The answer is a certain yes. Somewhere between homage and pastiche, it may follow familiars beats of a high school drama with its own bubbly personality that, channelled by director Monique Touko, bounces off the stage with all the jittery energy of a clandestine sugar rush.
Set in a girls’ boarding school in 1986, Paulina is the Queen bee. Her friends buzz around her despite her thinly veiled cruelty. She slices them with sneakily deployed backhanded compliments, they won’t admit that they bleed and turn a blind eye to her toxicity.
School Girls; Or, The African Mean Girls Play company. Photo: Manuel Harlan
Paulina’s world crumbles when Erica, a wealthy mixed race student transfers from America. She lures the friendship group away from Paulina with her airy American accent, doe-eyed smile, and promise of Calvin Klein dresses. The power struggle reaches a hot-tempered climax when a beauty pageant recruiter comes looking for the next Miss Ghana. All the cruelty and teenage insecurity comes to the boil.
Charming performances across the board ensure there is plenty of heart as well as melancholy. Tara Tijani’s gorgeously timed Paulina switches from sweet sentimentality to sour sassiness in the switch of a hat. We are never sure what we make of her. Her cattiness is repellent, borderline sociopathic. Underneath lies a flawed human being who feels painfully familiar pangs of teenage life. The surrounding ensemble of friends are equally lovingly characterised, bounding with the razor-sharp chutzpah only a brazen teenager could muster.
School Girls; Or, The African Mean Girls Play. Credit: Manuel Harlan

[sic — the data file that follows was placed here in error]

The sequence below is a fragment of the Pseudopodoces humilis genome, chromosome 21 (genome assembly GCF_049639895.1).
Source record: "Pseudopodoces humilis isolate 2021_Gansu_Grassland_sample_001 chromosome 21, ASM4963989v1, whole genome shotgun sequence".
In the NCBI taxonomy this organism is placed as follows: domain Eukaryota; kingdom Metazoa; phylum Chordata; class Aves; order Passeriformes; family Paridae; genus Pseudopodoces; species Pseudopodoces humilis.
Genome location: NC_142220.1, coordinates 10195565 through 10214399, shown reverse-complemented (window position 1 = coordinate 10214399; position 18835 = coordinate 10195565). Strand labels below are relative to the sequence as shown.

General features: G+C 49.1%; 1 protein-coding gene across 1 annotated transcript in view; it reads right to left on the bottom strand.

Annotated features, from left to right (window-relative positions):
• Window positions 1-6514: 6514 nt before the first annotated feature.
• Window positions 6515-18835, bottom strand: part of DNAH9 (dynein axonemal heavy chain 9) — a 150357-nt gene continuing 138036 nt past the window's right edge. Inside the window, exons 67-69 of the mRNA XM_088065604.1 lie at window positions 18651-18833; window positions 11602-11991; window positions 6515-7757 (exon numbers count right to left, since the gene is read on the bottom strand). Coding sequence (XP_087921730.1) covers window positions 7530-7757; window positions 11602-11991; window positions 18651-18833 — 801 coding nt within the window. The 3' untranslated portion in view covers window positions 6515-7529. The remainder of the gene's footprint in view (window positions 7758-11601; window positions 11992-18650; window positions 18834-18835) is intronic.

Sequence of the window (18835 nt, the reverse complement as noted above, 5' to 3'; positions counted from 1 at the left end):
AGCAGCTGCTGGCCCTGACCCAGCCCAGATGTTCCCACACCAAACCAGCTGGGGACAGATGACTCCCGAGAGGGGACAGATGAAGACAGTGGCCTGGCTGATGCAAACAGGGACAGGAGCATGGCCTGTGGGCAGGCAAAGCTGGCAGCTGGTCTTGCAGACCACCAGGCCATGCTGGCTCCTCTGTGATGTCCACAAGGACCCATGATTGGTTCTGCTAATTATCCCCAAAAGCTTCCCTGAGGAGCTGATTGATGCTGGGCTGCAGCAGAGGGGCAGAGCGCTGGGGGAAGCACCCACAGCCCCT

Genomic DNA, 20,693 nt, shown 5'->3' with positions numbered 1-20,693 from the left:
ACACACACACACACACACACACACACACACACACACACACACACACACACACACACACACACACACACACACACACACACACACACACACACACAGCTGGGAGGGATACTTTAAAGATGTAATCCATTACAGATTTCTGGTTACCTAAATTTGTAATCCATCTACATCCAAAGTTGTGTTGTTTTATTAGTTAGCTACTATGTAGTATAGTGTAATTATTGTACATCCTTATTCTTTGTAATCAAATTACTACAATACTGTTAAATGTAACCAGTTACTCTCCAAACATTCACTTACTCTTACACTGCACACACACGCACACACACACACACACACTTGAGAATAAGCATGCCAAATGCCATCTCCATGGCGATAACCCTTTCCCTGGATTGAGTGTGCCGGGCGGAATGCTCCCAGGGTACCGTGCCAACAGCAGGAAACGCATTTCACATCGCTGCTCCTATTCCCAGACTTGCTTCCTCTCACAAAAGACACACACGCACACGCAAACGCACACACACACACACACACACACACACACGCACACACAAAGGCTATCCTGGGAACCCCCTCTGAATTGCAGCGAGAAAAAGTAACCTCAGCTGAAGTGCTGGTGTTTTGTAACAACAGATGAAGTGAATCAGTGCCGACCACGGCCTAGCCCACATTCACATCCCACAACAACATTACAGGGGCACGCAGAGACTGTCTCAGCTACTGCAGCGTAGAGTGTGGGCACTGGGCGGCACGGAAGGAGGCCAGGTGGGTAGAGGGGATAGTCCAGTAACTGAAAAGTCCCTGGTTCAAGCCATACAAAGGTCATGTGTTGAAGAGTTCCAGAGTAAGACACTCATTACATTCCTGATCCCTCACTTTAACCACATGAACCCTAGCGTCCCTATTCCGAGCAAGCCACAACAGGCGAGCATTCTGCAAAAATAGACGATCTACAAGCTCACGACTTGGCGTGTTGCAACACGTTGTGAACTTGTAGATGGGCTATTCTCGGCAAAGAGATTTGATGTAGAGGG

Despite the sparkling humour there is a hefty dose of bitter in the bittersweetness. Some the insecurities of the ensemble of young African women amplify specific social structures: the question they ask themselves is not just 'am I beautiful enough?' but 'is my skin light enough?' It tugs on tender heartstrings. Unachievable beauty standards are made all the more impossible.
One moment towards the play’s finale says it all: the girls gleefully cheer when Miss South Africa is announced as a finalist in the Miss Global Universe pageant. They cheer as one of their own is on the world stage standing shoulder to shoulder with beautiful women from Europe and America. The only problem? 'She’s a white.' One of the girls dismisses their glee with a perfectly pitched deadpan delivery. The audience roar with laughter but there is a weighty poignance hiding beneath the surface.
|What||School Girls; Or, The African Mean Girls Play, Lyric Hammersmith review|
|Where||Lyric Hammersmith, Lyric Square, King St, W6 0QL | MAP|
|Nearest tube||Hammersmith (All lines) (underground)|
08 Jun 23 – 15 Jul 23, 7:30 PM – 8:50 PM
|Website||Click here for more information and to book|